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Stoa, the Brazilian Carnotaurus.

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posted on Nov, 2 2014 @ 01:40 PM
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You see i'm quite into the Dinossaur cryptid thing. In fact i have been searching quite a bit about them in order to create some articles in another site. Whie searching for more cryptid dinossaurs, things were running quite bad when i finally found about a Cryptid i never heard of. You see, this cryptid was first in 1912, so i will just get the history:




Stoa is a legendary, but not common know cryptid said to live in Brazil inside the Amazonian rain forest around the area of "Serra do Curupira".

The first report of this creature camed around 1920, Lord John was camping with his military squad around a lake next to a village tribe when a group of huge-lizard like animals jumped of a cliff and started to kill the natives by jumping on them.

He described the animal as having the size o a bufallo and being grayish in color. The animals killed almost a hundred of the natives and were immune to bullets acording to John. Two of them died after the natives shoot them with numerous poisoned arrows.In 1978, the witness said that one of the individuals of these species had more than 20ft in lenght.

The description of the John matches with a Carnotaurus, a bigger theoropod than Tyrannosaurus that used to live in South America around 75 milions of years ago.The are where the animal was sight is completely savage. Only a few native remnants (around 100) still live there:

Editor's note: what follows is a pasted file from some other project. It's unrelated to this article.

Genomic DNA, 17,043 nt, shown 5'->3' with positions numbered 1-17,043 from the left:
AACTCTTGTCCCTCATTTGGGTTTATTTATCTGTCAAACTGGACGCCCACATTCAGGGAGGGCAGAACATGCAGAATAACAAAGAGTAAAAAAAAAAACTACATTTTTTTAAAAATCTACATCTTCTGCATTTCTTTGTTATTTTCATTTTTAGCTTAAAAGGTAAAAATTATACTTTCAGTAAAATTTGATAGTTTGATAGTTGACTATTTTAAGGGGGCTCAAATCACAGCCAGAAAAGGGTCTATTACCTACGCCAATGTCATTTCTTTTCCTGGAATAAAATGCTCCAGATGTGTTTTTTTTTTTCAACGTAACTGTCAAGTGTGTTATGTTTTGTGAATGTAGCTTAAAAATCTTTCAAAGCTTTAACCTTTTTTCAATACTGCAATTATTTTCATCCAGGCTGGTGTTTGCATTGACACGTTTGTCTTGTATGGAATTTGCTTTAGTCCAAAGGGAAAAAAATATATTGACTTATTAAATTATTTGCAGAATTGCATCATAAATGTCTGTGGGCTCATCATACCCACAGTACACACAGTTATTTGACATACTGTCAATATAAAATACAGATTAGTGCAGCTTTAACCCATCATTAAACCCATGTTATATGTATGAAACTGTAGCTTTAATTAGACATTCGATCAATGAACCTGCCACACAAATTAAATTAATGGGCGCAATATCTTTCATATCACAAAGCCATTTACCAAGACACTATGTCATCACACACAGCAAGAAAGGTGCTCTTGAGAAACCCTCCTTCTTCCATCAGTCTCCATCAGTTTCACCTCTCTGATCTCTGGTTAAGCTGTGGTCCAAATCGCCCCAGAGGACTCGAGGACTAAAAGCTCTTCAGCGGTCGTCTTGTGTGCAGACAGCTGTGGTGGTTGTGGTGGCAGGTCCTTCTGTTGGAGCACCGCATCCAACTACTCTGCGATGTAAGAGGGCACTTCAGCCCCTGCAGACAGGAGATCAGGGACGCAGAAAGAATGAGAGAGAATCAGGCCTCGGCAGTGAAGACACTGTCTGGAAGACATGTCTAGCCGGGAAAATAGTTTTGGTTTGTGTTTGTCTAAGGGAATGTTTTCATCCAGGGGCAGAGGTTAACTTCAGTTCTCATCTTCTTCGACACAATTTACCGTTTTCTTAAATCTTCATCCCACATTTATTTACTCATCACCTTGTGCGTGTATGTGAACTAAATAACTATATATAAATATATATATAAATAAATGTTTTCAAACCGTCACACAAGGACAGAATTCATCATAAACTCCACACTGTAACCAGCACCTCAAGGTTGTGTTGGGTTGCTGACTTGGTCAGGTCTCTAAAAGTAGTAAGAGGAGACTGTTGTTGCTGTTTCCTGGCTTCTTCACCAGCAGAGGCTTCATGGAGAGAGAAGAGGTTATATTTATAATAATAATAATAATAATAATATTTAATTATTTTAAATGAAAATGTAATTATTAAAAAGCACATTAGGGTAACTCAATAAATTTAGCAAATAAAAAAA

It was amazing hard to find, but i got some quotes of the journal in a Brazilian website:


" I heard a cry of alarm with a native shouting ' Stoa , the Stoa ! " I had no idea what was happening, but the cries have spread to thousands . More than 50 armed natives then ran to a cave . Once there, they shouted to him joining them, i grabbed my rifle and ran together to them . Suddenly appeared this magnificent beast of the woods and attacked the group of about 15 Indians. Soon after , most of these beasts appeared , the Indians have done nothing but tried to flee with no hope. "

" The strategy of these animals was interesting . They leaped upon the natives in order to crush them. So they after thye took out the natives, theu came to us. We took our rifles and shoot them . But nothing happened , it was as if we fired stone steel . " His repitile nature prevented them from feeling pain " [ ... ] natives with poisoned arrows appeared and began firing several of them against animals . Even so , they seemed to feel no effect , only dizziness after hundreds of arrows , two of these animals began mumbling in pain for a few minutes until lie on the floor . The refugees Indians came out of their caves and began singing and feasting on the body of the beast . "